I wonder how context is made use of, and what the value of moving between the concrete and abstract is, when the underlying mathematical abstractions are well understood (e.g. if the students had a robust understanding of area).

]]>Why not say each frog needs 2 square meters or 3 square meters or 1/2 square meter?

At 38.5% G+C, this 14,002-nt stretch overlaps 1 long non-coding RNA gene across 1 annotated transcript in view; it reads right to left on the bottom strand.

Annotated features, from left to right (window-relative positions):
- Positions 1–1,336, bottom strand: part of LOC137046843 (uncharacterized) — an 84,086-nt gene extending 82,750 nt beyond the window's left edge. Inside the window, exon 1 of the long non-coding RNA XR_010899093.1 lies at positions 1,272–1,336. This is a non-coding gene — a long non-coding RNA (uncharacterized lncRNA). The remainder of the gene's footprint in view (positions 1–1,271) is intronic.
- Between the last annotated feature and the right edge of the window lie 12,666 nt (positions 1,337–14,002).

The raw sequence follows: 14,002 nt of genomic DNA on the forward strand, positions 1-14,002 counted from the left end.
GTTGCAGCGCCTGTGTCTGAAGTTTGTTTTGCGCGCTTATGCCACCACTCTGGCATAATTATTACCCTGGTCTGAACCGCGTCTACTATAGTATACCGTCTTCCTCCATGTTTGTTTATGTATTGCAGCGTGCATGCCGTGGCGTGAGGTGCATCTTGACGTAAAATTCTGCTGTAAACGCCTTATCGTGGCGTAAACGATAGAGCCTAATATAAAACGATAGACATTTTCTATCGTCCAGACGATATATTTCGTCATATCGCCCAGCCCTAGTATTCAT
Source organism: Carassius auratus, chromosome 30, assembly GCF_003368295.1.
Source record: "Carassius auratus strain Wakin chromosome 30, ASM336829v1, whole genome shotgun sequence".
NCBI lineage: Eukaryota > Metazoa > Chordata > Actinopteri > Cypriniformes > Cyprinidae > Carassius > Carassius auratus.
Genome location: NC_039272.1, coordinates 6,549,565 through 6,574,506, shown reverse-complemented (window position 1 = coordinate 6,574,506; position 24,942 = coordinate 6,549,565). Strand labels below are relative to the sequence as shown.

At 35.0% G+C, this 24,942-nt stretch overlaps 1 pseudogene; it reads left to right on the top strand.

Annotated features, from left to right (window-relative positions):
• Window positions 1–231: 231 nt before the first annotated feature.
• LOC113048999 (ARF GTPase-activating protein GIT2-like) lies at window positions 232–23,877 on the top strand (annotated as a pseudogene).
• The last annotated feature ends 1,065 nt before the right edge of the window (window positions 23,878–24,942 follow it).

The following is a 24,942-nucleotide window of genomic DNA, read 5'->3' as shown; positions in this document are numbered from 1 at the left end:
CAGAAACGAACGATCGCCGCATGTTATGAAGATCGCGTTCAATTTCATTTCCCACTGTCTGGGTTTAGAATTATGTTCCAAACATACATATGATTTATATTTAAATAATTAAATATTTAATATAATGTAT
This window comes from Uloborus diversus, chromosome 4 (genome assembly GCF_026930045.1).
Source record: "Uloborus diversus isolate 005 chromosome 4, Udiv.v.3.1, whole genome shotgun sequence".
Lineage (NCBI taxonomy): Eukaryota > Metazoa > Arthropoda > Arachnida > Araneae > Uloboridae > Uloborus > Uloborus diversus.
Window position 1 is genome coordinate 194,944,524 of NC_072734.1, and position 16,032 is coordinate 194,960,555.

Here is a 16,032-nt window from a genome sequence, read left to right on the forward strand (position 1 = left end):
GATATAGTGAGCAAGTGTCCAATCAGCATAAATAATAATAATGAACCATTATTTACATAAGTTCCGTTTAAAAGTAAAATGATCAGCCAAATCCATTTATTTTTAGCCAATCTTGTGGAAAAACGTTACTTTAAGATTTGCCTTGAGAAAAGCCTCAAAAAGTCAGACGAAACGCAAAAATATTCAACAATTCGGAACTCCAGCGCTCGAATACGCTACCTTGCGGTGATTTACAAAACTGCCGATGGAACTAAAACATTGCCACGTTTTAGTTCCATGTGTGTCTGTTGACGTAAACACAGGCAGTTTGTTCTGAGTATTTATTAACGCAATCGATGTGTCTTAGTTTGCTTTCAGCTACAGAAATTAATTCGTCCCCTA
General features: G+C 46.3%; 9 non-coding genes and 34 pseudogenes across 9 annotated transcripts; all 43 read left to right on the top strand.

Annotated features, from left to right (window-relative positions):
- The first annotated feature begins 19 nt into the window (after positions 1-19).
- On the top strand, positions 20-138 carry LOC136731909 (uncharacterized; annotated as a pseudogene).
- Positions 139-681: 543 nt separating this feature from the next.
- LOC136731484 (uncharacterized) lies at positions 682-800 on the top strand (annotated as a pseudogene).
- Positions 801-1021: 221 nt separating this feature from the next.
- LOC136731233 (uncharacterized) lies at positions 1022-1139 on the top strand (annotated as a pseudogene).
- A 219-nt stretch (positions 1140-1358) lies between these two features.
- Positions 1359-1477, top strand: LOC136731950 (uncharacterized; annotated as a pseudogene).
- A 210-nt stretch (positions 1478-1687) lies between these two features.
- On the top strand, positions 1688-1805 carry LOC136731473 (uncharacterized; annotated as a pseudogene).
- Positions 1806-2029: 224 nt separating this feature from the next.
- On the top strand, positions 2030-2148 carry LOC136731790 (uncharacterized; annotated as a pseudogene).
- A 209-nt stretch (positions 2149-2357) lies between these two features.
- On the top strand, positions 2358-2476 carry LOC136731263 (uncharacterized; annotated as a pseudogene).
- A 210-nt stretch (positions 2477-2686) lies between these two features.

Word problems have different purposes at different times. Your students do not seem to understand what area actually means. So, in this case the idea of the word problem is to create understanding. If the students already understood what area means, then this problem would be a way to see how well they can apply their understanding of two concepts. If you are implying that what you call the “traditional approach” does not work so well because the students don’t actually understand what the underlying math means, I agree with you.

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